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This Page Last Updated on 02/19/2004

The circus trains of the early 1850's consisted of only six or so cars and were moved in regular freights, or perhaps, sometimes as a special by the railroad.  Until about 1856, circus owners probably hired cars at each town or whey they changed railroads since different rail gauges existed at the time.  In 1856, Gilbert Spalding started the Spalding & Rogers Railroad Circus and ordered nine custom-built railroad cars from James Goold & Sons of Albany, New York.  Very little is known about this venture, but the show probably moved its equipment from regular box cars with adjustable axles to accommodate changes in track gauge of the different railroads to the show grounds.  This show trekked through Pennsylvania, New York, Massachusetts, Maine, Canada, and into Michigan and at the end of this first season, the custom railroad cars ended up in Cincinnati, Ohio, and the show reverted back to tried and true wagons.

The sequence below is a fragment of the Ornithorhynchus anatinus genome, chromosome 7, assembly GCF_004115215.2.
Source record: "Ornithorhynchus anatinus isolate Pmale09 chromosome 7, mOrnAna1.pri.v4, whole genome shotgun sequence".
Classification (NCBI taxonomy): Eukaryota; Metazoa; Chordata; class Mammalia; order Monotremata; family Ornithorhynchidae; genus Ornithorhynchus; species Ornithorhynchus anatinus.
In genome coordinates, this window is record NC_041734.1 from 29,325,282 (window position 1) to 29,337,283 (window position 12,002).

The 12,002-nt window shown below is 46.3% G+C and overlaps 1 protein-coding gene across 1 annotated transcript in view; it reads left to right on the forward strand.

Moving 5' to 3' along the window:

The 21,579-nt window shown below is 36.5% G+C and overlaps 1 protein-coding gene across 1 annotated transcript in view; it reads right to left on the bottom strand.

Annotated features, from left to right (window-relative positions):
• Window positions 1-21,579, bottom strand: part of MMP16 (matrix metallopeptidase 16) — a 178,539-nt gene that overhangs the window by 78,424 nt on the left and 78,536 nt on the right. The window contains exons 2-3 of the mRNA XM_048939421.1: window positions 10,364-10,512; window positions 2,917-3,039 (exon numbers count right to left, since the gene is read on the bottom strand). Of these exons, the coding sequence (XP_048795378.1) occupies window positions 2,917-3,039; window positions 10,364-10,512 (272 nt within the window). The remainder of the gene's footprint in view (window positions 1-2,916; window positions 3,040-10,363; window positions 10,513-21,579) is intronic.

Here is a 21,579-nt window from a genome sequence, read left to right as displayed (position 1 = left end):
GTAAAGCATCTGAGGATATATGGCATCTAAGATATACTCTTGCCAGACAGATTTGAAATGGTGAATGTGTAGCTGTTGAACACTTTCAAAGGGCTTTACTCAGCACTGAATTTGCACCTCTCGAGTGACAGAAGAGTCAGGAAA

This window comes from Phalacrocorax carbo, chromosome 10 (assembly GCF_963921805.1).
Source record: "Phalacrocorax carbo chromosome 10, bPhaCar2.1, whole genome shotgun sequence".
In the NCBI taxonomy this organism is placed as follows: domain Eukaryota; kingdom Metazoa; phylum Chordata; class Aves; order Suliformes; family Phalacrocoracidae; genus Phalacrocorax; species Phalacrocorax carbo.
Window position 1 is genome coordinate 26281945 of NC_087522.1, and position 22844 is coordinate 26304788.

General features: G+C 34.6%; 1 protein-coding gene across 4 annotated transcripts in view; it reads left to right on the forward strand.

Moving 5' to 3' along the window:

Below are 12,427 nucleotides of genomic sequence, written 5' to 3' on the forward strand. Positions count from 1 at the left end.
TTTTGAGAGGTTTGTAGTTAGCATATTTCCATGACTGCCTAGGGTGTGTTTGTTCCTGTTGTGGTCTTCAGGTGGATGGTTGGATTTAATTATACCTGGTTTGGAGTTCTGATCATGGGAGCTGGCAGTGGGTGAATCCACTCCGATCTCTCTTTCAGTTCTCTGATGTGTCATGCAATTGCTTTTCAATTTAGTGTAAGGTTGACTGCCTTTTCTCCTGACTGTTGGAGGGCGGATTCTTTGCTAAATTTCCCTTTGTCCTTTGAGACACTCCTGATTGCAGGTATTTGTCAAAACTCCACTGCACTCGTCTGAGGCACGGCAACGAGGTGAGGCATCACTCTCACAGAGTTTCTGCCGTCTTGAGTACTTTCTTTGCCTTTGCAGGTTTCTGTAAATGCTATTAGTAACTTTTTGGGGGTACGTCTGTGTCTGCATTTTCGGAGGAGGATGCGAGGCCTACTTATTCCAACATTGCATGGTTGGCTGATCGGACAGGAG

In the dozen or so years leading up to the driving of the golden spike at Promontory Point, Utah, in 1869, railroads and track had been built just about everywhere in the eastern United States. Late that same year, C. S. Noyes Crescent City Circus switched to rails and never stopped traveling by rail for five years. Unlike the Crescent City Circus, which never went further west than Texas, the Dan Castello Circus had its “advance man” on the first through train after the spike was driven at Promontory. Although this show also traveled on only about eight railroad cars, it was getting closer to what would become the modern railroad circus. Its equipment was packed in wagons which were then loaded on flat cars rather than carrying its gear in box cars as had been done previously. During its trek westward, the show would leave its railroad cars and move overland by wagon to cities such as Denver, where the rails had not yet reached, and pick up its train in another city.